App Developers Fall Short in Mobile Security
Recent research from IBM Security and the Ponemon Institute disclosed a major lack of mobile security – according to the results, almost 40% of large companies aren’t taking the necessary measures to protect their mobile apps.
The Ponemon Institute and IBM Security study, which looked at security practices in more than 400 large organizations, found the number of mobile cybersecurity attacks has continued, with malicious code infecting more than 11.6 million mobile devices. According to IBM X-Force research, cyber-attacks compromised more than one billion pieces of personally identifiable information in 2014 alone.
The organizations studied (40% of which are Fortune 500 companies) operate in industries that work with highly sensitive data, including financial services, health and pharmaceutical, the public sector, entertainment and retail.
Meanwhile, research revealed the average company tests less than half of the mobile apps they build. Also, 33% of companies never test their apps, creating a flood of entry points for tapping into business data via unsecured devices. And 50% of these organizations were found to devote no portion of their budget whatsoever toward mobile security.
The study also disclosed organizations are protecting their corporate and BYOD mobile devices poorly against cyber-attacks, opening the door for hackers to easily access user, corporate and customer data.
Of the organizations studied, each spent an average of $34 million annually on mobile app development. Yet, only 5.5% currently goes to ensuring mobile apps are secure against cyber-attacks before their release.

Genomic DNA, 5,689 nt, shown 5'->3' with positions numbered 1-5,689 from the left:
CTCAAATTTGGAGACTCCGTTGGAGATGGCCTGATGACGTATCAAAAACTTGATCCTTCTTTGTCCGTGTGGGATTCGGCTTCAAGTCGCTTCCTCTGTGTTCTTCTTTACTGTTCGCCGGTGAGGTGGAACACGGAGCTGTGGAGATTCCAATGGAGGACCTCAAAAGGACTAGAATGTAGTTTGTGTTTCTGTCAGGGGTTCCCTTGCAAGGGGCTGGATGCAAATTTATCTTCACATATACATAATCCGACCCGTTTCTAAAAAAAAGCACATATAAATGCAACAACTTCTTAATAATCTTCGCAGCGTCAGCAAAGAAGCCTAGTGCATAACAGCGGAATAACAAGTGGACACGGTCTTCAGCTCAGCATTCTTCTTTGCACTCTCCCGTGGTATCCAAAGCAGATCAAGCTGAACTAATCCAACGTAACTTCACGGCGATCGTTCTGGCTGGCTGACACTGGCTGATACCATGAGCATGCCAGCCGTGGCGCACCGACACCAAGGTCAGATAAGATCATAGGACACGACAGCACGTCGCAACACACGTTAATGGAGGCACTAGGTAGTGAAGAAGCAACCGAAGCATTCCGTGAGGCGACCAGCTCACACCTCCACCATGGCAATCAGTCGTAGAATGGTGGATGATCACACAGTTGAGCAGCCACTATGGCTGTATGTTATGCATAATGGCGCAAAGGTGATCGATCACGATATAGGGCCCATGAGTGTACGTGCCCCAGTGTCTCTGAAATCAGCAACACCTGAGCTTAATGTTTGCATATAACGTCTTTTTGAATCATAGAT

The report also revealed developers tend to focus more on speed-to-market and user experience. Many of these organizations scan their mobile apps for security vulnerabilities infrequently and much too late, if at all, the study said, leaving entry points that hackers are increasingly exploiting. These holes allow cyber-thieves to gain access to confidential business and personal data through BYOD or corporate mobile devices.
A different report released by the Ponemon Institute found that the average total cost of cyber-protection for financial services firms was $20.8 million in 2014. According to the report, only the energy/utilities and defense sectors spent more than that last year on cybersecurity with averages of $26.5 million and $21.9 million, respectively. According to the Ponemon report, out of 14 industries, the health care sector saw the second-lowest investment in cybersecurity, with an average spend-per-organization of $6 million in 2014.
Not only corporations tend to be blasé regarding security – according to a recent study commissioned by Trend Micro Incorporated and conducted by Ponemon, a slight majority of consumers believe the benefits of the Internet of Things (IoT) outweigh privacy concerns. However, 75% feel they do not have any control over their personal information. In addition, the majority of consumers who identify themselves as “privacy sensitive” will not change their behavior or information-sharing practices even if they experience a data breach.